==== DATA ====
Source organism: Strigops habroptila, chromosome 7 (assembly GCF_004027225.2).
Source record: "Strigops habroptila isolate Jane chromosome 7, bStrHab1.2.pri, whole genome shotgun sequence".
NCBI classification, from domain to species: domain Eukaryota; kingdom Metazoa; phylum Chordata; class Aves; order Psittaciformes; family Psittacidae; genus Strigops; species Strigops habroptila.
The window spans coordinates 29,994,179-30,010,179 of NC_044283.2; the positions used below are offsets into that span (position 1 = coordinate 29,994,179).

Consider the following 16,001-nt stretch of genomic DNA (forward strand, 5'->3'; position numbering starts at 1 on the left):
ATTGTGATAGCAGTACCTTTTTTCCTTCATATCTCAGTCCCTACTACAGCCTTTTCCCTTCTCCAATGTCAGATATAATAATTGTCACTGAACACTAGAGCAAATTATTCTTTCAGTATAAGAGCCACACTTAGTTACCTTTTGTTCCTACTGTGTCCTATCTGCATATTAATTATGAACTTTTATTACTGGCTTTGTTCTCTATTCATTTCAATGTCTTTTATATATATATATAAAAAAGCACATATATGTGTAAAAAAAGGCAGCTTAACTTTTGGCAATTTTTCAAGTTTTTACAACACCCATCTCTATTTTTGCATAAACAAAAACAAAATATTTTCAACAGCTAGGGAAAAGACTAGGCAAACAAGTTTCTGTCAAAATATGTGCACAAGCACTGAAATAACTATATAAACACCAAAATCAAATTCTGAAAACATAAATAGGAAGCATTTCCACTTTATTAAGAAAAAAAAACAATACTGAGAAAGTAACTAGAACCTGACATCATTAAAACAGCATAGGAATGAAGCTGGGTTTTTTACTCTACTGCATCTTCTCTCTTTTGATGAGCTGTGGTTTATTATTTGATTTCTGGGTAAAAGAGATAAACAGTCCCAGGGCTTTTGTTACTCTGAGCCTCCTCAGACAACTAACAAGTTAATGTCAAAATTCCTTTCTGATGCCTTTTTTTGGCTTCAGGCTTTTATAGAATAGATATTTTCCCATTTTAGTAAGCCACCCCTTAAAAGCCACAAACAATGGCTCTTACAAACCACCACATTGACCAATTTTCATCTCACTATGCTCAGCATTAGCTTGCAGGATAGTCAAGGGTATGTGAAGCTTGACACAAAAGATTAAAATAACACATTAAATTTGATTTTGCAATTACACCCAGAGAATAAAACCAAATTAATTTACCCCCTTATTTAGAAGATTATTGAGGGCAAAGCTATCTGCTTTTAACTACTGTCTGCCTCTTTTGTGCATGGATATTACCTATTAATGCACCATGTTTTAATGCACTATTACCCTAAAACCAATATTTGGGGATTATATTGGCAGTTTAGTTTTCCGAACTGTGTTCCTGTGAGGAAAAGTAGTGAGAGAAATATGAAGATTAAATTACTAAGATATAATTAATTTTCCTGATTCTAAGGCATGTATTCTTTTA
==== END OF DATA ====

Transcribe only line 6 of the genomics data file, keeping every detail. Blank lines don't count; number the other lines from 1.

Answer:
ATTGTGATAGCAGTACCTTTTTTCCTTCATATCTCAGTCCCTACTACAGCCTTTTCCCTTCTCCAATGTCAGATATAATAATTGTCACTGAACACTAGAGCAAATTATTCTTTCAGTATAAGAGCCACACTTAGTTACCTTTTGTTCCTACTGTGTCCTATCTGCATATTAATTATGAACTTTTATTACTGGCTTTGTTCTCTATTCATTTCAATGTCTTTTATATATATATATAAAAAAGCACATATATGTGTAAAAAAAGGCAGCTTAACTTTTGGCAATTTTTCAAGTTTTTACAACACCCATCTCTATTTTTGCATAAACAAAAACAAAATATTTTCAACAGCTAGGGAAAAGACTAGGCAAACAAGTTTCTGTCAAAATATGTGCACAAGCACTGAAATAACTATATAAACACCAAAATCAAATTCTGAAAACATAAATAGGAAGCATTTCCACTTTATTAAGAAAAAAAAACAATACTGAGAAAGTAACTAGAACCTGACATCATTAAAACAGCATAGGAATGAAGCTGGGTTTTTTACTCTACTGCATCTTCTCTCTTTTGATGAGCTGTGGTTTATTATTTGATTTCTGGGTAAAAGAGATAAACAGTCCCAGGGCTTTTGTTACTCTGAGCCTCCTCAGACAACTAACAAGTTAATGTCAAAATTCCTTTCTGATGCCTTTTTTTGGCTTCAGGCTTTTATAGAATAGATATTTTCCCATTTTAGTAAGCCACCCCTTAAAAGCCACAAACAATGGCTCTTACAAACCACCACATTGACCAATTTTCATCTCACTATGCTCAGCATTAGCTTGCAGGATAGTCAAGGGTATGTGAAGCTTGACACAAAAGATTAAAATAACACATTAAATTTGATTTTGCAATTACACCCAGAGAATAAAACCAAATTAATTTACCCCCTTATTTAGAAGATTATTGAGGGCAAAGCTATCTGCTTTTAACTACTGTCTGCCTCTTTTGTGCATGGATATTACCTATTAATGCACCATGTTTTAATGCACTATTACCCTAAAACCAATATTTGGGGATTATATTGGCAGTTTAGTTTTCCGAACTGTGTTCCTGTGAGGAAAAGTAGTGAGAGAAATATGAAGATTAAATTACTAAGATATAATTAATTTTCCTGATTCTAAGGCATGTATTCTTTTA